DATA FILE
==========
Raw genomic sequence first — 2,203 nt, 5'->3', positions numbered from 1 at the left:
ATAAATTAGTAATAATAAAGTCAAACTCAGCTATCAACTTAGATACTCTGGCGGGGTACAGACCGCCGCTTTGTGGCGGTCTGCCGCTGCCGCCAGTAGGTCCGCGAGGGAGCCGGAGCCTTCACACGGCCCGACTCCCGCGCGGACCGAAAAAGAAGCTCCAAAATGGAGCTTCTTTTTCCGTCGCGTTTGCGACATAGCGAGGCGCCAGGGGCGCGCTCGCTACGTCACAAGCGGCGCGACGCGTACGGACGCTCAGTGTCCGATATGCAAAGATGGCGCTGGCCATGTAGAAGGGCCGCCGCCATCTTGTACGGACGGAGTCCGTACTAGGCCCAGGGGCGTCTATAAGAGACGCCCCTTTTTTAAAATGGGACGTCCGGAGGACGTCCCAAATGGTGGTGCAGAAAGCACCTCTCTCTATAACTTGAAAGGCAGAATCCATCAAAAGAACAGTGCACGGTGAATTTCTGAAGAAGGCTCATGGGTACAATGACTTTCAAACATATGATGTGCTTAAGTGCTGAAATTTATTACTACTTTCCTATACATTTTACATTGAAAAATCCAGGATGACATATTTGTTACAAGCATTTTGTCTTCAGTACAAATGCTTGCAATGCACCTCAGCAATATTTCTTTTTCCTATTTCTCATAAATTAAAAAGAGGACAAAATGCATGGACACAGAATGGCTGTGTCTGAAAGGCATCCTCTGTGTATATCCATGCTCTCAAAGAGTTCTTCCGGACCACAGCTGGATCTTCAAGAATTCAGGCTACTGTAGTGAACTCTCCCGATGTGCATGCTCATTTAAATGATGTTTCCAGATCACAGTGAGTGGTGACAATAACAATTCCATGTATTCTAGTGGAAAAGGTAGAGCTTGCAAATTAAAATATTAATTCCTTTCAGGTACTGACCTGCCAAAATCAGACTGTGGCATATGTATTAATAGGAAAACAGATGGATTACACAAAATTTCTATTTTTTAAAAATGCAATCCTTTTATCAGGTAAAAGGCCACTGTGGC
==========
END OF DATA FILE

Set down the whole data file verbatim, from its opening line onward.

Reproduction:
Raw genomic sequence first — 2,203 nt, 5'->3', positions numbered from 1 at the left:
ATAAATTAGTAATAATAAAGTCAAACTCAGCTATCAACTTAGATACTCTGGCGGGGTACAGACCGCCGCTTTGTGGCGGTCTGCCGCTGCCGCCAGTAGGTCCGCGAGGGAGCCGGAGCCTTCACACGGCCCGACTCCCGCGCGGACCGAAAAAGAAGCTCCAAAATGGAGCTTCTTTTTCCGTCGCGTTTGCGACATAGCGAGGCGCCAGGGGCGCGCTCGCTACGTCACAAGCGGCGCGACGCGTACGGACGCTCAGTGTCCGATATGCAAAGATGGCGCTGGCCATGTAGAAGGGCCGCCGCCATCTTGTACGGACGGAGTCCGTACTAGGCCCAGGGGCGTCTATAAGAGACGCCCCTTTTTTAAAATGGGACGTCCGGAGGACGTCCCAAATGGTGGTGCAGAAAGCACCTCTCTCTATAACTTGAAAGGCAGAATCCATCAAAAGAACAGTGCACGGTGAATTTCTGAAGAAGGCTCATGGGTACAATGACTTTCAAACATATGATGTGCTTAAGTGCTGAAATTTATTACTACTTTCCTATACATTTTACATTGAAAAATCCAGGATGACATATTTGTTACAAGCATTTTGTCTTCAGTACAAATGCTTGCAATGCACCTCAGCAATATTTCTTTTTCCTATTTCTCATAAATTAAAAAGAGGACAAAATGCATGGACACAGAATGGCTGTGTCTGAAAGGCATCCTCTGTGTATATCCATGCTCTCAAAGAGTTCTTCCGGACCACAGCTGGATCTTCAAGAATTCAGGCTACTGTAGTGAACTCTCCCGATGTGCATGCTCATTTAAATGATGTTTCCAGATCACAGTGAGTGGTGACAATAACAATTCCATGTATTCTAGTGGAAAAGGTAGAGCTTGCAAATTAAAATATTAATTCCTTTCAGGTACTGACCTGCCAAAATCAGACTGTGGCATATGTATTAATAGGAAAACAGATGGATTACACAAAATTTCTATTTTTTAAAAATGCAATCCTTTTATCAGGTAAAAGGCCACTGTGGC